Chilliwack was supposed to see a clinic open this fall inside CGH to provide Suboxone and methadone treatment as a way of dealing with addicts struggling with opioid use disorder. (Jenna Hauck/ The Progress file)

Top Stories 2017: Chilliwack opioid crisis hits home

More services to treat opioid disorder said to be coming down the pike for Chilliwack

Just a few years ago Chilliwack did not have piles of discarded needles, and overdoses occurring in its streets.

Now the opioid crisis has its claws in Chilliwack with overdose numbers higher per capita than elsewhere in B.C.

The community conversation in 2017 about what to do about the crisis got underway in the ‘Wack against a backdrop of exploding homelessness, overdose deaths, and rampant petty crime.

Chilliwack was projected to be on track this fall for 29 deaths in total, due to overdose, up from just 12 in 2016. Abbotsford saw 42, while Maple Ridge saw 28.

Fentanyl is considered the prime suspect in the majority of fatalities.

Statistically, Chilliwack came in sixth of seven communities in the Fraser Health region and was 11th of 14 across B.C., with the highest number of deaths due to illicit drug overdoses, according to the June 2017 data from BC Coroners Service.

READ MORE: OD in B.C.

One of the first stories The Progress covered in 2017, was the idea floated by some medical professionals, and supported by one city councillor, about establishing a safe consumption site in Chilliwack.

READ MORE: Consider safe injection

It was only an idea, and has not in any way become reality in terms of funding or planning.

But, along with so many other Canadian communities, Chilliwack is looking for answers and fresh ideas to handle the one-two punch of opioid substance disorder, and the affordable housing crunch, so the topic has been discussed.

Coun. Ken Popove, co-chair of the Chilliwack Healthier Community, stated he could see the advantage of supervised injection services for Chilliwack as long as there was counselling and wraparound services also available as well.

Emergency room physician Dr. Marc Greidanus said he had first-hand experience with the impacts of the crisis, and overdoses.

“I see it in Emergency,” he told The Progress. “It’s obstructing everyone’s care when staff are busy dealing with overdoses.”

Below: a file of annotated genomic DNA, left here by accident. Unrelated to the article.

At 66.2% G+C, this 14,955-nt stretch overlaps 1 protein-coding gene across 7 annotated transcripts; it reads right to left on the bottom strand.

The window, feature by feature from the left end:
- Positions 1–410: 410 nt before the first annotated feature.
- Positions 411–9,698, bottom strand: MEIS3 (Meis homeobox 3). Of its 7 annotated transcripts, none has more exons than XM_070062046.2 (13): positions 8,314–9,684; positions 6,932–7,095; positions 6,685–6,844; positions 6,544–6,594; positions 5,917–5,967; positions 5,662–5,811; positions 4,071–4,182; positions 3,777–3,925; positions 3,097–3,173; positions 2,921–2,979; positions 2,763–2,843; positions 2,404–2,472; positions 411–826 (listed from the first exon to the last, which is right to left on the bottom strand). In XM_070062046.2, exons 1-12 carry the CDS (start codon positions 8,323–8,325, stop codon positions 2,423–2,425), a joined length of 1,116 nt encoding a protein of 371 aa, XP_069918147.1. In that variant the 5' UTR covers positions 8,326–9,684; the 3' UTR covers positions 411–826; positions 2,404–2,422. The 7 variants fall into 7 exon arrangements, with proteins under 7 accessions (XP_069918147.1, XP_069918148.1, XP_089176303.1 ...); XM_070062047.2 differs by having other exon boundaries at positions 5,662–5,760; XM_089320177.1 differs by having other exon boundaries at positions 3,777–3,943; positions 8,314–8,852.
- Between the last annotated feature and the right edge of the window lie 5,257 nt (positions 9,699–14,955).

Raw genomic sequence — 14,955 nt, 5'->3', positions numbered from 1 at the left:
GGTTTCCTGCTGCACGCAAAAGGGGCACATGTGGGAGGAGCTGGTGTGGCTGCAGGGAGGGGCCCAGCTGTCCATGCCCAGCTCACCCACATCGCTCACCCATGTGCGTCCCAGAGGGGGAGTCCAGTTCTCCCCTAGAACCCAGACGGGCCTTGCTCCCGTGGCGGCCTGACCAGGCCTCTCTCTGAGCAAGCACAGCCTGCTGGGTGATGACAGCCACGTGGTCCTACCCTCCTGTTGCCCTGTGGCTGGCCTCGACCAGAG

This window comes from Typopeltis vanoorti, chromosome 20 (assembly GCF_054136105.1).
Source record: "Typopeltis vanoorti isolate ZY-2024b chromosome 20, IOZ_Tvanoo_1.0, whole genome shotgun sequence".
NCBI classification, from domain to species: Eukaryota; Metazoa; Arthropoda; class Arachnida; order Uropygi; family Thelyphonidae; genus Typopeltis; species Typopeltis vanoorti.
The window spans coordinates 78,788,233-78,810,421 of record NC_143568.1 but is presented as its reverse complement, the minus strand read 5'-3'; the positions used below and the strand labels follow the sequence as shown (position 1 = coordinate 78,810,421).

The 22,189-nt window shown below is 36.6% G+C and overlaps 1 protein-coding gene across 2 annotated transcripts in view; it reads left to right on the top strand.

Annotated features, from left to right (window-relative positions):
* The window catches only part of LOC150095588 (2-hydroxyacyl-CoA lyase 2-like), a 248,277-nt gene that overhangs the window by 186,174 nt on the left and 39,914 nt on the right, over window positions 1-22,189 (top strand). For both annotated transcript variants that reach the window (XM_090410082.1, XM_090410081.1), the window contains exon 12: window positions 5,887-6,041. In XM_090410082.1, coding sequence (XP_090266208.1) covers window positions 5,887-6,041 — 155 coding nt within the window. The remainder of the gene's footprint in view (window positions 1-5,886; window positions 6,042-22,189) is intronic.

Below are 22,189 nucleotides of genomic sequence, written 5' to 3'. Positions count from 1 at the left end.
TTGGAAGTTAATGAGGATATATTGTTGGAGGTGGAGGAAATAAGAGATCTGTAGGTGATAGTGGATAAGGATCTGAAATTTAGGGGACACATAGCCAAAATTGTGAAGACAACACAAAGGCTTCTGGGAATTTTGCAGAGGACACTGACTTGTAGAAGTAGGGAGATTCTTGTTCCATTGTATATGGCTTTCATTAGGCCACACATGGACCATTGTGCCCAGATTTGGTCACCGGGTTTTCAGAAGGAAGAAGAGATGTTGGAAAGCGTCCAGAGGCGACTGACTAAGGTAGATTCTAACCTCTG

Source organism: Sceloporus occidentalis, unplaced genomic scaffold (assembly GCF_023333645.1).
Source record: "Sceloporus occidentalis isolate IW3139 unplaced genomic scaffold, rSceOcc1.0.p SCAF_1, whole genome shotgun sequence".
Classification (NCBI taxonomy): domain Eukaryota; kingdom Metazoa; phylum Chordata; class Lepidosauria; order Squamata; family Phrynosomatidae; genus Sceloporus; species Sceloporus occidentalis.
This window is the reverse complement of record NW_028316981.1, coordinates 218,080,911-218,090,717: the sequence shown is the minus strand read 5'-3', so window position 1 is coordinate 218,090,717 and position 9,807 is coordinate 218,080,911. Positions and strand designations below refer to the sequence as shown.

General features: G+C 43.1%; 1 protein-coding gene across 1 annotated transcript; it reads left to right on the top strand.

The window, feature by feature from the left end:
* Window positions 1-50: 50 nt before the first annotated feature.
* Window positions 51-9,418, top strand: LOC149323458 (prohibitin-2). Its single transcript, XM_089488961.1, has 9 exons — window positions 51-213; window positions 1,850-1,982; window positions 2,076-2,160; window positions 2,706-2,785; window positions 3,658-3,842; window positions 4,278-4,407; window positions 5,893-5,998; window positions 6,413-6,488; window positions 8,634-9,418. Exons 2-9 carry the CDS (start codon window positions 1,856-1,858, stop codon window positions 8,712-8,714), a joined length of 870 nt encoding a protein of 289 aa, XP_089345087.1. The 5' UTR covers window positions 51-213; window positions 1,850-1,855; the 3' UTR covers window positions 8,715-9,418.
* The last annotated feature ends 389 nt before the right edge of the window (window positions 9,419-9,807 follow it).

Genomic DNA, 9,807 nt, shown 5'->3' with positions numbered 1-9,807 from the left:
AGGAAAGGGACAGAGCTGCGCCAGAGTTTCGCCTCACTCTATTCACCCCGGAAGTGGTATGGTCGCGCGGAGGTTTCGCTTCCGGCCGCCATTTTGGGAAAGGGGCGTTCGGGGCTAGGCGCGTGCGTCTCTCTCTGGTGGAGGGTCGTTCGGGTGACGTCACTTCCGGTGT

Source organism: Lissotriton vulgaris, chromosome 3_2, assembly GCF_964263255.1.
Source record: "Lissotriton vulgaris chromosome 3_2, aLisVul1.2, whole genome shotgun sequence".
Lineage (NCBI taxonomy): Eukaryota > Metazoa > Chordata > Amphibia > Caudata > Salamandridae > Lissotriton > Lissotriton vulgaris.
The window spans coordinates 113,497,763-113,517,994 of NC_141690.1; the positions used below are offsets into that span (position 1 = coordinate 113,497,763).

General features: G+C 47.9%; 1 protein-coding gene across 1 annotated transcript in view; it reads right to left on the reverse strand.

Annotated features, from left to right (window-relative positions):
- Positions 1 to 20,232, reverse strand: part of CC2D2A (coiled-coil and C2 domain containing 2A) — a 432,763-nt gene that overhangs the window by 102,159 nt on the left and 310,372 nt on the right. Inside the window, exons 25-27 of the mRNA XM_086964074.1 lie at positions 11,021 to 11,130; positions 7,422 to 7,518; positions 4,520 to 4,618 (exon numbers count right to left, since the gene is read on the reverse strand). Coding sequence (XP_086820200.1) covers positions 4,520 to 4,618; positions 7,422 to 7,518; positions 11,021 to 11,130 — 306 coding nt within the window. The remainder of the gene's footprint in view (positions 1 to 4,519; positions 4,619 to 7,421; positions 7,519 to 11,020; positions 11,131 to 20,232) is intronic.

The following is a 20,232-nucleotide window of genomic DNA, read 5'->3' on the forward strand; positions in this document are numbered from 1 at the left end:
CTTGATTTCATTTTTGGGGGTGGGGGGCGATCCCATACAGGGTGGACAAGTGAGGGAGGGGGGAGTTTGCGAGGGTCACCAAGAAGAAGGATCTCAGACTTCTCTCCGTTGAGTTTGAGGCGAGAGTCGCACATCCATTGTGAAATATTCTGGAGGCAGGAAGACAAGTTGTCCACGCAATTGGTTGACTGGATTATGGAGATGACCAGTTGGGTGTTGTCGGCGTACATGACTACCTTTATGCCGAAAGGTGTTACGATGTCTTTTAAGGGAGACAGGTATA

Mitigating with the health effects of homelessness, addictions, crime and mental health issues can eat up a good portion of a doctor’s workday in the ER.

A safely monitored site for Chilliwack’s addicts would reduce the chaos significantly, he suggested.

The concept is moving forward elsewhere in the region but not here.

Fraser Health announced two “safe consumption” sites being proposed for Surrey, since that’s where most of the region’s overdose fatalities occurred.

When Fraser Health officials came before council at city hall to answer to criticism, it was to outline its multi-layered response to the crisis for Chilliwack.

Deaths due to opioid overdose were on the rise in Chilliwack, Coquitlam and New Westminster, according to stats presented by Fraser Health in Chilliwack in November.

“We are actively working to establish an ICM team here,” Fraser Health CEO Michael Marchbank told Chilliwack council, adding that the conversation had begun on the setting up a team, with BC Housing and community stakeholders.

READ MORE: Help promised by Fraser Health

They’ve been “gradually” adding to the outreach efforts in Chilliwack as well.

An ICM team would see a multi-disciplinary approach, with clinical support workers, a peer support worker, administrative support, after-hours on-call support, a psychiatrist, a specialized addictions specialist and a physician.

Maple Ridge and Langley have ICM teams set up, but Chilliwack is not quite there yet.

Also planned was an “opiate agonist treatment clinic” with two doctors out of Chilliwack General Hospital to provide opioid replacement treatment.

It was supposed to open by December 2017, but staffing problems have put it on hold temporarily.

But that is where they are headed, with providing first-line treatment for opioid substance with medications like methadone and Suboxone.

Another thing that was made clear by Fraser Health is that the facile cry for more “detox treatment beds” is not the answer.

Critics always frame the problem as a need for more “detox” resources.

However, the medical science says detox on its own is not effective.

“It is absolutely important to emphasize that for opioid use disorder (OUD) the first-line treatments, meaning the most highly recommended, are Suboxone or methadone.”

In fact, the science shows that detoxing without these medications “increases a patient’s risk of death, or elevated rates of relapse” and other health conditions like HIV infection.

It may seem counterintuitive to some, since most people think of treatment beds and detoxing specifically as the ultimate solution to people getting their lives back on track.

But according research by the B.C. Centre for Substance Use, most addicts should be offered community-based, out-patient treatment as opposed to “rapid in-patient treatment.”

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